The Diocese of Little Rock will begin the diocesan phase Sunday, Oct. 17, of a two-year process of discussion and reflection to better understand and articulate the Church's mission.
Pope Francis formally launched the "Synod on Synodality," the 16th Ordinary General Assembly of the Synod of Bishops, with a Mass in St. Peter Basilica Oct. 10.
The local synod phase will begin with a Mass celebrated by Bishop Anthony B. Taylor at 12:05 p.m., Oct. 17, at the Cathedral of St. Andrew in Little Rock.
The diocesan theme is "Journeying Together: Communion, Participation and Mission." Synod is Greek for "walking together on the same path." A synod is a process in which the Church discerns a particular issue. Since becoming pontiff, Pope Francis has held synods on the family (2014), youth (2018) and the Pan-Amazon region (2019).
The pope asked each diocese worldwide to hold listening sessions with a special focus on people who are marginalized in the Church and community. In Arkansas, this could include those in prison, the homeless and the poor.
Each parish and deanery will hold discussions within the Church and community in the Diocese of Little Rock through April 2022. They will then compile a report and turn it into the diocese. The diocesan team will summarize the parish reports into a 10-page document for the United States Conference of Catholic Bishops. The USCCB will then write a report to the Vatican for the synod's general assembly in October 2023.
"The Synod on Synodality is for the universal Church and will have its greatest impact in places where there is not already a culture of consultation within the Church," Bishop Anthony B. Taylor told Arkansas Catholic. "Here in Arkansas, we will be building on the foundation of numerous consultative bodies already flourishing in many of our parishes and other organizations, but the ultimate goal is for this journeying together to lead to missionary outreach to those on the margins in our parishes and in our communities, including the 94 percent of Arkansas that is not Catholic.
"Within the Church, the hope is to engage not only those who are very active, but also those who are not very well connected. Within the larger society, the hope is to engage not only non-Catholic fellow Christians and believers in non-Christian religions but also to journey with those children of God whose manner of life is far from Church teaching or whose circumstances of life are far from what we normally see in our churches."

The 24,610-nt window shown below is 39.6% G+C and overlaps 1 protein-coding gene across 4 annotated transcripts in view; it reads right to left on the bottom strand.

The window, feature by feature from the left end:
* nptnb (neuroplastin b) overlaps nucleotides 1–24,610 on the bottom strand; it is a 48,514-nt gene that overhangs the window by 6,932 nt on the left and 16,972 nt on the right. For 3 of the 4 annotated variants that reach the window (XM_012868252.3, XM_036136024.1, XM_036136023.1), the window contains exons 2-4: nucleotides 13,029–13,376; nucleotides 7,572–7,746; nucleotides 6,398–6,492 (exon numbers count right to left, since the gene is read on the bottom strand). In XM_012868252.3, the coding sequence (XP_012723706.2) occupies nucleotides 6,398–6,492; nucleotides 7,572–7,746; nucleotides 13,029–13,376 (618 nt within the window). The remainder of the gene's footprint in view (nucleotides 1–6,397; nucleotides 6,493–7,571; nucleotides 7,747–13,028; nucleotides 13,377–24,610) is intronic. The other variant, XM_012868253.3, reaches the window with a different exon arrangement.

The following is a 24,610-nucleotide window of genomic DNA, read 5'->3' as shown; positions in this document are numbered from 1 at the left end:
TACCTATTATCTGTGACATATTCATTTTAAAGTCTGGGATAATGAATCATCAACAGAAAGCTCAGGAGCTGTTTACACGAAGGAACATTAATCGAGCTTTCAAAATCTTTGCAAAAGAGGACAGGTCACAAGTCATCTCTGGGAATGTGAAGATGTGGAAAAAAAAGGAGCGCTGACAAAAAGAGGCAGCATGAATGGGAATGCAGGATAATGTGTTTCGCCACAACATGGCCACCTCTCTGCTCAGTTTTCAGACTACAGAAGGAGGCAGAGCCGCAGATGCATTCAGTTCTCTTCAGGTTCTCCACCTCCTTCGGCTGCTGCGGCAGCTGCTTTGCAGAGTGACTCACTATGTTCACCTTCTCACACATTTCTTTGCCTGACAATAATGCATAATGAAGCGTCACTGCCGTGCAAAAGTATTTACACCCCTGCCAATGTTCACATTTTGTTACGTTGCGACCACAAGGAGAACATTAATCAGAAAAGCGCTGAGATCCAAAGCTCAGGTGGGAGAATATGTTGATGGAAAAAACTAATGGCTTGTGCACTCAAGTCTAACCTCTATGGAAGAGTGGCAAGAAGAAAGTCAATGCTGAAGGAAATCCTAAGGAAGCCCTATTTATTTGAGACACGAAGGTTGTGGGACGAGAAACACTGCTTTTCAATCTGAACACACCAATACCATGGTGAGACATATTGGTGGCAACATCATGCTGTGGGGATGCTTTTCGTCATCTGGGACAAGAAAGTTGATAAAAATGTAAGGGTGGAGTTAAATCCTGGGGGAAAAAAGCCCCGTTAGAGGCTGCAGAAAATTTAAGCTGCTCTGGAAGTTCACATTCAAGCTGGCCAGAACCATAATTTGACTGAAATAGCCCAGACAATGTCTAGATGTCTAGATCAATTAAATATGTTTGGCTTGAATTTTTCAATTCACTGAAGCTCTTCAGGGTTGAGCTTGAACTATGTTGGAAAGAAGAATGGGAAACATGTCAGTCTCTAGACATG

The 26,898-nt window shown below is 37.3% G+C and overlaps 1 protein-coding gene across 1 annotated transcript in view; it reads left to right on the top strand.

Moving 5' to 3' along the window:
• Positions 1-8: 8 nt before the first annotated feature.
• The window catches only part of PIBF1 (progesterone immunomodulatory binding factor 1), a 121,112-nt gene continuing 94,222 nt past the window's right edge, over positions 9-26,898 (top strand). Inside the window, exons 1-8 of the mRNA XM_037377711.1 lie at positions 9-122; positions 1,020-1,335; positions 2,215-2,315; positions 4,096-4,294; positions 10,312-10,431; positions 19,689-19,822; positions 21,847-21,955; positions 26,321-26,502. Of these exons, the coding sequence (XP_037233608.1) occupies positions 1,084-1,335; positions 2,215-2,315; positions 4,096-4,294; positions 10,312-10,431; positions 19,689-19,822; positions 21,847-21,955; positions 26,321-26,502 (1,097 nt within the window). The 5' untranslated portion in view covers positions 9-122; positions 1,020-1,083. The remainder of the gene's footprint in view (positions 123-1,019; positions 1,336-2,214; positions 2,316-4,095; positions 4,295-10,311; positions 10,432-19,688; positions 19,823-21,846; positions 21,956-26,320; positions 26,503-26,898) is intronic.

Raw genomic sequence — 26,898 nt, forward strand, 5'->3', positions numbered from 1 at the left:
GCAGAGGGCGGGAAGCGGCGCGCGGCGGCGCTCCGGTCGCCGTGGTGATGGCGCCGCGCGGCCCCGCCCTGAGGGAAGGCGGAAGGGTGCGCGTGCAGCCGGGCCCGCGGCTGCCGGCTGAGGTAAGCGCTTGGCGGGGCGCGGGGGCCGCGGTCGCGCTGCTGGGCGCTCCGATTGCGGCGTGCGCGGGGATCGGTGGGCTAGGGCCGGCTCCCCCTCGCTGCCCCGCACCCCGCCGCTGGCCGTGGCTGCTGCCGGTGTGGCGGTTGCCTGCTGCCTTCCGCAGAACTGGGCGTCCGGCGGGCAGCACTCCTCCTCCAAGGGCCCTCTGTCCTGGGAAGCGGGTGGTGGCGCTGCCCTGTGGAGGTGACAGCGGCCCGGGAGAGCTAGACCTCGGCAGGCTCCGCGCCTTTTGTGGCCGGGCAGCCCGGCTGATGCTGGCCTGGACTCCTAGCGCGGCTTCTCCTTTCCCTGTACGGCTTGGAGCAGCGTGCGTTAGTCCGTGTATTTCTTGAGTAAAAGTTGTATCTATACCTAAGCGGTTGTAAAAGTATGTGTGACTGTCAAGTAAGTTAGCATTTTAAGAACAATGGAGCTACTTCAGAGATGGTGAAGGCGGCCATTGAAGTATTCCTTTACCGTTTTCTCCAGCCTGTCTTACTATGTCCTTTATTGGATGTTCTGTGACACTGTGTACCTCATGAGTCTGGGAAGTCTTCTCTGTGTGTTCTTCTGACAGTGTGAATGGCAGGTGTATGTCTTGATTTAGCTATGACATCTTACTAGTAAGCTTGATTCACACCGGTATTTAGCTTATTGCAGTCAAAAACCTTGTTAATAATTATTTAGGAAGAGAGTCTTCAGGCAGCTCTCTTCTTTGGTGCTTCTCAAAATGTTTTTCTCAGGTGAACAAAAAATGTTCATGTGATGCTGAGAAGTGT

Bishop Taylor appointed Sister Mickey Espinoza, MCP, director of Hispanic Ministry Office, and Liz Tingquist, director of Catholic Campus Ministry and Catholic Youth Ministry offices, to lead the process at the diocesan level.
"It will start with a six-month listening process," Tingquist said. "The Church wants to listen, and the main questions are: Do you feel like you're part of the Church? Why or why not? What is your experience? Why do you feel that way? How can the Church make you feel more included? When and how have you experienced the movement of the Holy Spirit in your life and in the life of the Church? And what brings you joy in the Church and in your life?
"There's going to be a special emphasis on people who are on the margins. For the Diocese of Little Rock, that means talking with Hispanics and young people, which is why Sister Mickey and I have been asked to do it, as well as fallen-away Catholics, the interfaith community and people dealing with LGBTQ issues. At the same time, we want to listen to the families in the pews," she said.
Sister Mickey said everyone should be included in the process for the synod to be successful.
“I believe here in the Diocese of Little Rock there has been a process of listening and gathering the voice of the Hispanic community, especially those that participated in the Fifth National Encuentro of Hispanic/Latino Ministry,” she said. “They will be key people in the communities and parishes to bring together those on the margins to express their voices and participate in their parishes. I believe there is a sincere effort to reach more people with the help of the diocesan team, the parish teams and support of the pastors.”
Each parish or deanery will have a synod representative or team trained on how to conduct the process and assemble the report. While the process calls for group discussions, Tingquist said there might be times when Church leaders can have one-on-one conversations with someone who is not active in the parish or outside of the Church.
"I think it will give us a more intimate awareness of what's going on... But I think this process will really be important in countries that may be more clerical systematically," she said. "I think in the United States, the Church is not a democracy, but our world view is democratic. I think our priests are formed with that worldview, so there's a lot more discussion and involvement at the parish level.
"It's a good thing just to have a listening ear. You can't change capital-T truth, but people feel included when they're listened to. Ultimately, we want to hear what the Holy Spirit is telling us to do as a Church."
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